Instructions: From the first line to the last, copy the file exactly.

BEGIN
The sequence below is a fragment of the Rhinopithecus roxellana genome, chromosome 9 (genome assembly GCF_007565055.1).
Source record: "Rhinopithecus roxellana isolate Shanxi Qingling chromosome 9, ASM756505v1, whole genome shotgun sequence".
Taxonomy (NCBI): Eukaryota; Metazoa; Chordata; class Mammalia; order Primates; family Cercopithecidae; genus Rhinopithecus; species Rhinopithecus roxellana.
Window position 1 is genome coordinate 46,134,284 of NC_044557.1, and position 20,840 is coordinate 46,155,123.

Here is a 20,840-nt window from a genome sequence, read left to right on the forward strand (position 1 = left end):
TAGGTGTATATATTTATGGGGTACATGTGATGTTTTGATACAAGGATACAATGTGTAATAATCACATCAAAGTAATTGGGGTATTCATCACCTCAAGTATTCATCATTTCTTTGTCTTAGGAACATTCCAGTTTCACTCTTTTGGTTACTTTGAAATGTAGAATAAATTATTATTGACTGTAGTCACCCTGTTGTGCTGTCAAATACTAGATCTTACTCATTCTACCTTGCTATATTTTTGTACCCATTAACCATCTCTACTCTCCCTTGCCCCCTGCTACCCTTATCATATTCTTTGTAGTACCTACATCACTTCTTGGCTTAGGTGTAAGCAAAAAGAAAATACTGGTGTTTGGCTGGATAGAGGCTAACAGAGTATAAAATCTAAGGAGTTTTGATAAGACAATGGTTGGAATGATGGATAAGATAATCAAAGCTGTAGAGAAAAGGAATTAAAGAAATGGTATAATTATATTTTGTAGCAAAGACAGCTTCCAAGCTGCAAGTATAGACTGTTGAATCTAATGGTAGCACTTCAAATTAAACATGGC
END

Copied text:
The sequence below is a fragment of the Rhinopithecus roxellana genome, chromosome 9 (genome assembly GCF_007565055.1).
Source record: "Rhinopithecus roxellana isolate Shanxi Qingling chromosome 9, ASM756505v1, whole genome shotgun sequence".
Taxonomy (NCBI): Eukaryota; Metazoa; Chordata; class Mammalia; order Primates; family Cercopithecidae; genus Rhinopithecus; species Rhinopithecus roxellana.
Window position 1 is genome coordinate 46,134,284 of NC_044557.1, and position 20,840 is coordinate 46,155,123.

Here is a 20,840-nt window from a genome sequence, read left to right on the forward strand (position 1 = left end):
TAGGTGTATATATTTATGGGGTACATGTGATGTTTTGATACAAGGATACAATGTGTAATAATCACATCAAAGTAATTGGGGTATTCATCACCTCAAGTATTCATCATTTCTTTGTCTTAGGAACATTCCAGTTTCACTCTTTTGGTTACTTTGAAATGTAGAATAAATTATTATTGACTGTAGTCACCCTGTTGTGCTGTCAAATACTAGATCTTACTCATTCTACCTTGCTATATTTTTGTACCCATTAACCATCTCTACTCTCCCTTGCCCCCTGCTACCCTTATCATATTCTTTGTAGTACCTACATCACTTCTTGGCTTAGGTGTAAGCAAAAAGAAAATACTGGTGTTTGGCTGGATAGAGGCTAACAGAGTATAAAATCTAAGGAGTTTTGATAAGACAATGGTTGGAATGATGGATAAGATAATCAAAGCTGTAGAGAAAAGGAATTAAAGAAATGGTATAATTATATTTTGTAGCAAAGACAGCTTCCAAGCTGCAAGTATAGACTGTTGAATCTAATGGTAGCACTTCAAATTAAACATGGC